The board passed the motion 4-1 at the June 17 regular CSD meeting, Director David Piepho casting the dissenting vote, saying that postponing the installation will cost residents more money in the long run. The board will revisit the project in June or July of 2010.
Under the provisions of a new statewide water conservation mandate, all residential properties are to be operating with water meters by 2024. In Discovery Bay, 1,600 of the town’s roughly 6,000 homes have operational meters, and another 300 must be on line by 2010 to meet government mandates. The remaining 4,200 homes must be on meters by 2024.
General Manager Virgil Koehne, however, said he believed the board’s decision to wait on installing the rest of the new meters – despite the 15-year window – sends the wrong message to the public. “I believe that it (postponing the program) says to the community that we don’t care about water conservation,” said Koehne.
“I don’t think we are saying ‘go ahead and run your faucets; we don’t care,’” said Director Shannon Murphy-Teixeira. “I think the message is that we are trying to take care of the people who live here.”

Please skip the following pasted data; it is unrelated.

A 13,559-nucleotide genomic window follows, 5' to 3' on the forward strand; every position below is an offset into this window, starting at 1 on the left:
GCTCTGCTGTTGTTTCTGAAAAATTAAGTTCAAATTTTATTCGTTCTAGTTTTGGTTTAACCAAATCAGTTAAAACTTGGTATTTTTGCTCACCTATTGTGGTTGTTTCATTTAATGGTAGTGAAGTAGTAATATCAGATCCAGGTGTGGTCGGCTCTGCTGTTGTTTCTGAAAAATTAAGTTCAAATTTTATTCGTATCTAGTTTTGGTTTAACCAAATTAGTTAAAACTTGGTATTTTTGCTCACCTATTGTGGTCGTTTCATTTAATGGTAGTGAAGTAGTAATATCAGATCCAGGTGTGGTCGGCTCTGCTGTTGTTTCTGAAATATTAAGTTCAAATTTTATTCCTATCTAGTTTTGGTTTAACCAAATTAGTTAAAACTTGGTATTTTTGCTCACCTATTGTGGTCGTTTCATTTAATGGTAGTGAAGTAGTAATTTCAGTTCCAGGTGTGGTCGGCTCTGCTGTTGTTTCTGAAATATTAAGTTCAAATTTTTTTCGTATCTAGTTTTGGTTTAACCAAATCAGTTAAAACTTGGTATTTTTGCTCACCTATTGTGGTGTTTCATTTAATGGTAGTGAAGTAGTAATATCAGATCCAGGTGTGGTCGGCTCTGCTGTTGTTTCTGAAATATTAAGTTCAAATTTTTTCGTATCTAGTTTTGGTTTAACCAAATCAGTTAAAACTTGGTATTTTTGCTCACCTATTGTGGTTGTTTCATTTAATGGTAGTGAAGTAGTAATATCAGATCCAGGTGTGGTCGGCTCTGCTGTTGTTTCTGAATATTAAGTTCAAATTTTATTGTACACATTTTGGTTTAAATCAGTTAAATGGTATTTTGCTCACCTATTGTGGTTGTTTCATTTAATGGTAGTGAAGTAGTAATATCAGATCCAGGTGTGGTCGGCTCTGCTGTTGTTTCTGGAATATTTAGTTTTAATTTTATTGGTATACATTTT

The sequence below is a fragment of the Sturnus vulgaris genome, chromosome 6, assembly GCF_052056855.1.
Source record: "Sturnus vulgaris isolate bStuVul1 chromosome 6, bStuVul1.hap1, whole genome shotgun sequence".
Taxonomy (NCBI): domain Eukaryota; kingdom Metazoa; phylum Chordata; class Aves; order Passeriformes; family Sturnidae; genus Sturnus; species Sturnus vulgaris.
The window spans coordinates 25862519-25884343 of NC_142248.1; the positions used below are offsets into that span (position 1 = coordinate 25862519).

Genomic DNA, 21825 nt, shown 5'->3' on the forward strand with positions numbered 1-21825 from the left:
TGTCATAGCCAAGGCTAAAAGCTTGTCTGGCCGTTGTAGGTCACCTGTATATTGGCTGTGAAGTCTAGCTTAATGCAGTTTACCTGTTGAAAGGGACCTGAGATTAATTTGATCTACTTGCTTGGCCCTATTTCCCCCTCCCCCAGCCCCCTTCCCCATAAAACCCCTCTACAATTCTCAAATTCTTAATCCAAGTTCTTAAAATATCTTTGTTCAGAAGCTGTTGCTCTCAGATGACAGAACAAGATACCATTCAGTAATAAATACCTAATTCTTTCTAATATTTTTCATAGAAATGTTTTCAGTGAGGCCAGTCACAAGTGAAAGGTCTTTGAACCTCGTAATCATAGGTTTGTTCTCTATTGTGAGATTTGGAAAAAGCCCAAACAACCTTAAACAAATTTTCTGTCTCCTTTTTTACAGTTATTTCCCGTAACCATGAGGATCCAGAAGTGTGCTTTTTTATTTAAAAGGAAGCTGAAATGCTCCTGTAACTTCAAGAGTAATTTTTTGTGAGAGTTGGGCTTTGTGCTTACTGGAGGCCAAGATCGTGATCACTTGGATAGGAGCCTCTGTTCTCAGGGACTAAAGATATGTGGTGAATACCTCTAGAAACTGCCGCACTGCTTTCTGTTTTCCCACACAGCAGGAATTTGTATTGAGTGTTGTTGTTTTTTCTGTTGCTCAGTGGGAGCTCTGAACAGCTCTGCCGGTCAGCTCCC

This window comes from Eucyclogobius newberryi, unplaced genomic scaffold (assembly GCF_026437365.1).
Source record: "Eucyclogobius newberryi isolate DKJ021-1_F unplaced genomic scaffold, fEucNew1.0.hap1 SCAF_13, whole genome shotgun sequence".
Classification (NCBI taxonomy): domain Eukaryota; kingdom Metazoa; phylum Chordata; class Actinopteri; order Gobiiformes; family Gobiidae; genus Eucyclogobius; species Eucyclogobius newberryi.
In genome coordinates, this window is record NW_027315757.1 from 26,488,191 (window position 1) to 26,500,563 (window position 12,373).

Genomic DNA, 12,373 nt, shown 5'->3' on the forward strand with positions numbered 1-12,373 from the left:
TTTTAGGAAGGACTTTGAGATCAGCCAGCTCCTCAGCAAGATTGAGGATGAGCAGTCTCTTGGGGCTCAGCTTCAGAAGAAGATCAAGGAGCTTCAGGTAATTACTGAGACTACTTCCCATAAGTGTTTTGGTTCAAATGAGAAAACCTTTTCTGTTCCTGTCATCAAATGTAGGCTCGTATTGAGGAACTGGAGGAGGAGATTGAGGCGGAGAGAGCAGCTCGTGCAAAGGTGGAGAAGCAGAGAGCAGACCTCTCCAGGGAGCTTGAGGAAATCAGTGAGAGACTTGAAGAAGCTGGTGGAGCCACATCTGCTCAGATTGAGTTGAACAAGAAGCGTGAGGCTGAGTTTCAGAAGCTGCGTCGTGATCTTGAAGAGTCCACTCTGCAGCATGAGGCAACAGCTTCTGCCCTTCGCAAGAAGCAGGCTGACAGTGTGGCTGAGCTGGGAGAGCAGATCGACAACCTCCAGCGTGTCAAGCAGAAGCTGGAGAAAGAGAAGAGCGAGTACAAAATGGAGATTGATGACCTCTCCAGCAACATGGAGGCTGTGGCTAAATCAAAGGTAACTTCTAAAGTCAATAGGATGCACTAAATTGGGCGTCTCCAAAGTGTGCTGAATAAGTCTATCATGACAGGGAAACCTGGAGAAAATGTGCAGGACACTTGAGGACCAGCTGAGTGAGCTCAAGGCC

Lakeshore resident Bob Mankin, whose home is equipped with a new meter, said he, like Pipho, believed the postponement of the remainder of the water meters would end up costing residents money in terms of their water bill. “I’m going to save $150 this year,” said Mankin, who lives in the Lakeshore development. “It (the new meter) will pay for itself in a year. Saving a buck today isn’t going to save in the long run.”
Discovery Bay’s residential property owners are currently charged a flat rate for water based on lot size. As homes are converted to water meters, homeowners will receive regular water invoices from the town and will no longer be billed on their tax statements.
In parallel CSD business, the board at the same meeting also agreed to amp up efforts to bring the town’s large water users current on their bills. A large water user is defined as a commercial business or other non-residential user such as a landscaping company or homeowners association. Of the 93 large water users in Discovery Bay, two of the businesses owe a combined total of more than $70,000 in outstanding fees.
“The reason they are seriously delinquent is because when they got their (new) bills, they balked about the high costs, so we went back and spent some time analyzing to see if we did something wrong,” said Koehne. “Since then, one of the users has worked out a payment plan with us and the other has just received a new bill, which they are reviewing.”
In late May, the town issued letters to the last of the 13 large water users targeted for new meters, giving them 30 days to get the meters installed. The users have the option of installing the meters themselves or letting the town install them. Either way, if the meters are not on line by the end of July, the town will install the meters for those users, and bill them for the service.